About 62% of the gas from the second stage of the synthesis gas compressor 120 is sent via line 130 to a new aMDEA CO2 removal system 128. This is a single-stage aMDEA system licensed from BASF in which the circulating solution is about 40 wt % aMDEA, designed to reduce the carbon dioxide content in the gas stream 130 from about 9.7 vol % to 100 ppmv, on a dry basis, in line 132. The absorber (not shown) is operated at 35° to 40° C. and about 39.5 bars (absolute). The absorber overhead gas (not shown) enters a knockout drum (not shown) for separation of any entrained solution. The rich solution from the absorber bottom passes through a hydraulic turbine (not shown) for power recovery. The turbine produces power to help drive one of the lean solution pumps (not shown). The solution then enters a stripper (not shown) designed in three sections: a contact cooler on top, a low-pressure (LP) flash section in the middle, and a stripper section in the bottom. The rich solution from the hydraulic turbine enters the LP flash section which promotes CO2 flashing by pressure reduction. A semi-lean solution pump (not shown) pumps the solution from the bottom of the LP flash section through the lean/semi-lean solution exchanger (not shown) to the top of the stripper section. The exchanger recovers heat from the lean solution leaving the stripper section. The solution leaving the stripper section is reboiled by low-pressure steam in a CO2 stripper steam reboiler (not shown). The carbon dioxide and steam from the LP flash section is cooled to 35° C. in the contact cooler section. This is accomplished by contact with cooling water. Cooled carbon dioxide having a purity of at least 99 vol % on a dry basis is sent via line 133 to new CO2 compressor 134, a four-stage, motor-driven, integrally geared turbo compressor which discharges the CO2 into line 112 at 26 bars (absolute) for recycle to the reformer 106 upstream from the mixed feed coil as mentioned previously. The regenerated lean solution is cooled in the lean/semi-lean solution exchanger and then by cooling water. The cooled lean solution is pumped to the top section of the absorber, and a slipstream can be filtered to remove solids. Make-up water is added to the system via line 136.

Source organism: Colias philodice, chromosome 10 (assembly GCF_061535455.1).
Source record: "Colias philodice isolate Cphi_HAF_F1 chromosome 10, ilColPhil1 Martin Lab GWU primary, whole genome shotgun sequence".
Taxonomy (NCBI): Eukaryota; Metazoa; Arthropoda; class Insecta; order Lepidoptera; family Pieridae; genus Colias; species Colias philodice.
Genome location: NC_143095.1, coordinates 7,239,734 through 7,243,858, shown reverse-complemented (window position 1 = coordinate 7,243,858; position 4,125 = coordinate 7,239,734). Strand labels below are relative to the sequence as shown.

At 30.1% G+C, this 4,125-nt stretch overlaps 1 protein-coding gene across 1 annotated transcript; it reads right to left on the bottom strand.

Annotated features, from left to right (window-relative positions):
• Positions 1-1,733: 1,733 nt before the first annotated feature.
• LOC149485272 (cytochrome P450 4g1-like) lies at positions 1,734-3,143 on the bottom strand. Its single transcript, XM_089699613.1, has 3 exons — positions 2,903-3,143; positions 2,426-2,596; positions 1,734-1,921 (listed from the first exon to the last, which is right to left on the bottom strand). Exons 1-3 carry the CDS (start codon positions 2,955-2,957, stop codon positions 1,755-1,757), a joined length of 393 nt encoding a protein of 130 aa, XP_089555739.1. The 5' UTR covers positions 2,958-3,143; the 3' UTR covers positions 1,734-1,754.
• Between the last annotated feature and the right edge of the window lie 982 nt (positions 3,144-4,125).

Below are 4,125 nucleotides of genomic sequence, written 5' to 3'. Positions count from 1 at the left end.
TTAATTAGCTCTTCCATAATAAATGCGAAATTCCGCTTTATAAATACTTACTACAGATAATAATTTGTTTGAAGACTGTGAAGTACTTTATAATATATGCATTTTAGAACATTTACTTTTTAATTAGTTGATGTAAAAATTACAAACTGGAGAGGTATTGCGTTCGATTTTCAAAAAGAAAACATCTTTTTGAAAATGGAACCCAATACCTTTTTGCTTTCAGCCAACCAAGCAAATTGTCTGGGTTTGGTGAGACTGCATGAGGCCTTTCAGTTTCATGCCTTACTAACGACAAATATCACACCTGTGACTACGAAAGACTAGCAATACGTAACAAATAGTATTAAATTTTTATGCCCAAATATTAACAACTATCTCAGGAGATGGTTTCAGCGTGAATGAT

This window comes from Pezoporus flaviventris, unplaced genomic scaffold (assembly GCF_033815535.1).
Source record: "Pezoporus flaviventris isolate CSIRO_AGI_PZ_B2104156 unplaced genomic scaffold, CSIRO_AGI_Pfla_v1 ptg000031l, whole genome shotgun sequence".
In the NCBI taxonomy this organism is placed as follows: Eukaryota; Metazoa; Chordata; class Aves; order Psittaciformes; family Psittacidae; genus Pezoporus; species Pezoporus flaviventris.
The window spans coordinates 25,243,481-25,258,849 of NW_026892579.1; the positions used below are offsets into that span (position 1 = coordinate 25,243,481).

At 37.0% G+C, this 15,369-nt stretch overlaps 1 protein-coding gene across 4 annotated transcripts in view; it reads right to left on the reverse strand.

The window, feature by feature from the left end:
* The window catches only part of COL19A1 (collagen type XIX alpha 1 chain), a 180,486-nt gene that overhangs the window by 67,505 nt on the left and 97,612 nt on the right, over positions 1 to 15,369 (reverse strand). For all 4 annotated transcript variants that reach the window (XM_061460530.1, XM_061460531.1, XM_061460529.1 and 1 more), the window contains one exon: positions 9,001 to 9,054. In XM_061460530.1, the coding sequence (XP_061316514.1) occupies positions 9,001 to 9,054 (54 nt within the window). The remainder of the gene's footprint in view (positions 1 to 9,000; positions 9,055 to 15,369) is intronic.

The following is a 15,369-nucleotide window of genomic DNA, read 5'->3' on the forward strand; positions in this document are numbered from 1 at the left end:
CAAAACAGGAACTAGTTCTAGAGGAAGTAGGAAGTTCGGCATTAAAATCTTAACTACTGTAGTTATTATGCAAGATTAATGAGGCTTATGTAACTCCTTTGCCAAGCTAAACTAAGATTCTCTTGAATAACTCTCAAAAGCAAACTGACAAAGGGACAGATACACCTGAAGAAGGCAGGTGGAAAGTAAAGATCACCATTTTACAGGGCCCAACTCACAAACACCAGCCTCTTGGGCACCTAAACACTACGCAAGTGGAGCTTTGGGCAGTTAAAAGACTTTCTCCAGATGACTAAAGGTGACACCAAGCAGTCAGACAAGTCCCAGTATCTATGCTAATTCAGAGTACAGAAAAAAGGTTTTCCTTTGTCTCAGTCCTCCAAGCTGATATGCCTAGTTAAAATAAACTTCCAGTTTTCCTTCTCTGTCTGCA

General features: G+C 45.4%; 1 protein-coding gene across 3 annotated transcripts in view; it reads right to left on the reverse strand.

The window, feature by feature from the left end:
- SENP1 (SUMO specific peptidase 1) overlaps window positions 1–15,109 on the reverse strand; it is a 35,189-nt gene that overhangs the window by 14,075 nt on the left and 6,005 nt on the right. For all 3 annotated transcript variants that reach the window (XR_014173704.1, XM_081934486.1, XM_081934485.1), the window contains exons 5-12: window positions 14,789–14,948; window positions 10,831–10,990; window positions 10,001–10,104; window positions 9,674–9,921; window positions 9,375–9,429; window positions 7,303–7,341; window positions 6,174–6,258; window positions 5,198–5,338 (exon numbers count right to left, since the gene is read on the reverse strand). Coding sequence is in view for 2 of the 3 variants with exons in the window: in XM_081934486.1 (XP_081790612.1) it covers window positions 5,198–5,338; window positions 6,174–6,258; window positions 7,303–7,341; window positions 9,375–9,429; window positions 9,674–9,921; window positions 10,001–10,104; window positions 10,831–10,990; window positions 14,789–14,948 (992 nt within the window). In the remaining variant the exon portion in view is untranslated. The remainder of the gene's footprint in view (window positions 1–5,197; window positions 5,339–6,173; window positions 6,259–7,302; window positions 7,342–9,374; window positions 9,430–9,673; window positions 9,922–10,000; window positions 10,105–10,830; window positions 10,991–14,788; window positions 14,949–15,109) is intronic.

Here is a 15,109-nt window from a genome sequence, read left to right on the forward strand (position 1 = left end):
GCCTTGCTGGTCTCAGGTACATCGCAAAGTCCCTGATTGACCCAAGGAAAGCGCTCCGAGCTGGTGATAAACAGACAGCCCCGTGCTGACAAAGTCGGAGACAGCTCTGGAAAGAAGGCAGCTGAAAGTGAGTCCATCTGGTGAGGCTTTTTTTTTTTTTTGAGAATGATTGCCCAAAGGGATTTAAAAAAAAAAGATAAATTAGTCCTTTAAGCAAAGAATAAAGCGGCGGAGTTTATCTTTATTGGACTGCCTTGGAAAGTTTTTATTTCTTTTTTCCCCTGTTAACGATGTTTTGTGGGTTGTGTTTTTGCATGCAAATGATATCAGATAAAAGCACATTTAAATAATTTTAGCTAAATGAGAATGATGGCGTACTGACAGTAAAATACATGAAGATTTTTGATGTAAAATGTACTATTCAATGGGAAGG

The synthesis gas in line 132 is cooled to 4.4° C. in new package refrigeration unit 138 (see FIG. 4) which uses a screw compressor and ammonia as refrigerant. The chilled synthesis gas from the unit 138 is then passed via line 140 into driers/cold box unit 142 where it is dried and separated cryogenically into noncondensed hydrogen stream 144 and CO stream 146. The driers (not shown) are parallel beds packed with molecular sieve, one of which is on line while the other is being regenerated. In the driers, the moisture content of the gas is reduced below 0.5 ppmv and the carbon dioxide content is reduced below 1 ppmv. Each drier can normally operate 12 hours and regeneration with hot (about 288° C.) reject gas from the CO/H2 plant and cooling takes about 6 hours, allowing 6 hours of stand-by.
The separation of CO and H2 in the cold box employs a partial condensation process using two columns (not shown). The dried gas from the driers is cooled and partially liquefied in feed/effluent exchangers (not shown). The liquid is separated out, while the hydrogen product is superheated and expanded in a hydrogen expansion turbine (not shown). Cold gas from the turbine at 19.5 bars (absolute) is re-heated in the feed/effluent exchangers and leaves the cryogenic unit at 19.0 bars (absolute) and 10° C. via line 144. The liquid that was separated out, rich in CO, is flashed into a hydrogen reject column (not shown). Flash gas containing mostly hydrogen is taken from the top of the column, and re-heated in the feed/effluent exchangers to the same temperature and pressure as the gas from the turbine with which it is mixed in line 144 for supply to the hydrogen compressor 148.